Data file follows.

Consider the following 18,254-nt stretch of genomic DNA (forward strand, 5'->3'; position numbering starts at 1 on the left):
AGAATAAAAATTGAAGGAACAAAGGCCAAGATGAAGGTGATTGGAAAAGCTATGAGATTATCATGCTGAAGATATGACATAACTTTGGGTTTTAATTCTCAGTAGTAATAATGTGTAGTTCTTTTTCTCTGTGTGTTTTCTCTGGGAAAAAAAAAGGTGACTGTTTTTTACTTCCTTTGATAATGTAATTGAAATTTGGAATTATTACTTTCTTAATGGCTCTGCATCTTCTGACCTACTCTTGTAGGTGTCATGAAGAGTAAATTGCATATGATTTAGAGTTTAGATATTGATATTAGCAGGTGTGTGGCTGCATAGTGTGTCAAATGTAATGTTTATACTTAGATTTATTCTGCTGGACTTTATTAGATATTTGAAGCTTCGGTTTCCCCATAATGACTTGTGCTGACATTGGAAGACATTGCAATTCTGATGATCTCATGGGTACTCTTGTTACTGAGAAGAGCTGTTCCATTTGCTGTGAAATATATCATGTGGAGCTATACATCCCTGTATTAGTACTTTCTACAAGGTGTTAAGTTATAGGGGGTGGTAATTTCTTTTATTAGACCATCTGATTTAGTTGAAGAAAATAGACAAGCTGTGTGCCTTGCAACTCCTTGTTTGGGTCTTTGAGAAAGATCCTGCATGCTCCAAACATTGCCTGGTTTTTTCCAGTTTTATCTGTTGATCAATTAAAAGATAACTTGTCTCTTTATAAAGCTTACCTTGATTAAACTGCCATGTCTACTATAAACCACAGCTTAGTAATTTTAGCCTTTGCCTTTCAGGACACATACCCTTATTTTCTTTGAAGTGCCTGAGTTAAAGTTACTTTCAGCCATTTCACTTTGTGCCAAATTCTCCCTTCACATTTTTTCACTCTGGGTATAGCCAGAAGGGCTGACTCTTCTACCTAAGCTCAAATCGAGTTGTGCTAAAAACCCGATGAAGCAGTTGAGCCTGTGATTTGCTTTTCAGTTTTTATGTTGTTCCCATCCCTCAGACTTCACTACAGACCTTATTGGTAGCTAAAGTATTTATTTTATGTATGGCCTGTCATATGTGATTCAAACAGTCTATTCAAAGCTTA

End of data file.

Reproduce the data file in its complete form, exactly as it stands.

Consider the following 18,254-nt stretch of genomic DNA (forward strand, 5'->3'; position numbering starts at 1 on the left):
AGAATAAAAATTGAAGGAACAAAGGCCAAGATGAAGGTGATTGGAAAAGCTATGAGATTATCATGCTGAAGATATGACATAACTTTGGGTTTTAATTCTCAGTAGTAATAATGTGTAGTTCTTTTTCTCTGTGTGTTTTCTCTGGGAAAAAAAAAGGTGACTGTTTTTTACTTCCTTTGATAATGTAATTGAAATTTGGAATTATTACTTTCTTAATGGCTCTGCATCTTCTGACCTACTCTTGTAGGTGTCATGAAGAGTAAATTGCATATGATTTAGAGTTTAGATATTGATATTAGCAGGTGTGTGGCTGCATAGTGTGTCAAATGTAATGTTTATACTTAGATTTATTCTGCTGGACTTTATTAGATATTTGAAGCTTCGGTTTCCCCATAATGACTTGTGCTGACATTGGAAGACATTGCAATTCTGATGATCTCATGGGTACTCTTGTTACTGAGAAGAGCTGTTCCATTTGCTGTGAAATATATCATGTGGAGCTATACATCCCTGTATTAGTACTTTCTACAAGGTGTTAAGTTATAGGGGGTGGTAATTTCTTTTATTAGACCATCTGATTTAGTTGAAGAAAATAGACAAGCTGTGTGCCTTGCAACTCCTTGTTTGGGTCTTTGAGAAAGATCCTGCATGCTCCAAACATTGCCTGGTTTTTTCCAGTTTTATCTGTTGATCAATTAAAAGATAACTTGTCTCTTTATAAAGCTTACCTTGATTAAACTGCCATGTCTACTATAAACCACAGCTTAGTAATTTTAGCCTTTGCCTTTCAGGACACATACCCTTATTTTCTTTGAAGTGCCTGAGTTAAAGTTACTTTCAGCCATTTCACTTTGTGCCAAATTCTCCCTTCACATTTTTTCACTCTGGGTATAGCCAGAAGGGCTGACTCTTCTACCTAAGCTCAAATCGAGTTGTGCTAAAAACCCGATGAAGCAGTTGAGCCTGTGATTTGCTTTTCAGTTTTTATGTTGTTCCCATCCCTCAGACTTCACTACAGACCTTATTGGTAGCTAAAGTATTTATTTTATGTATGGCCTGTCATATGTGATTCAAACAGTCTATTCAAAGCTTA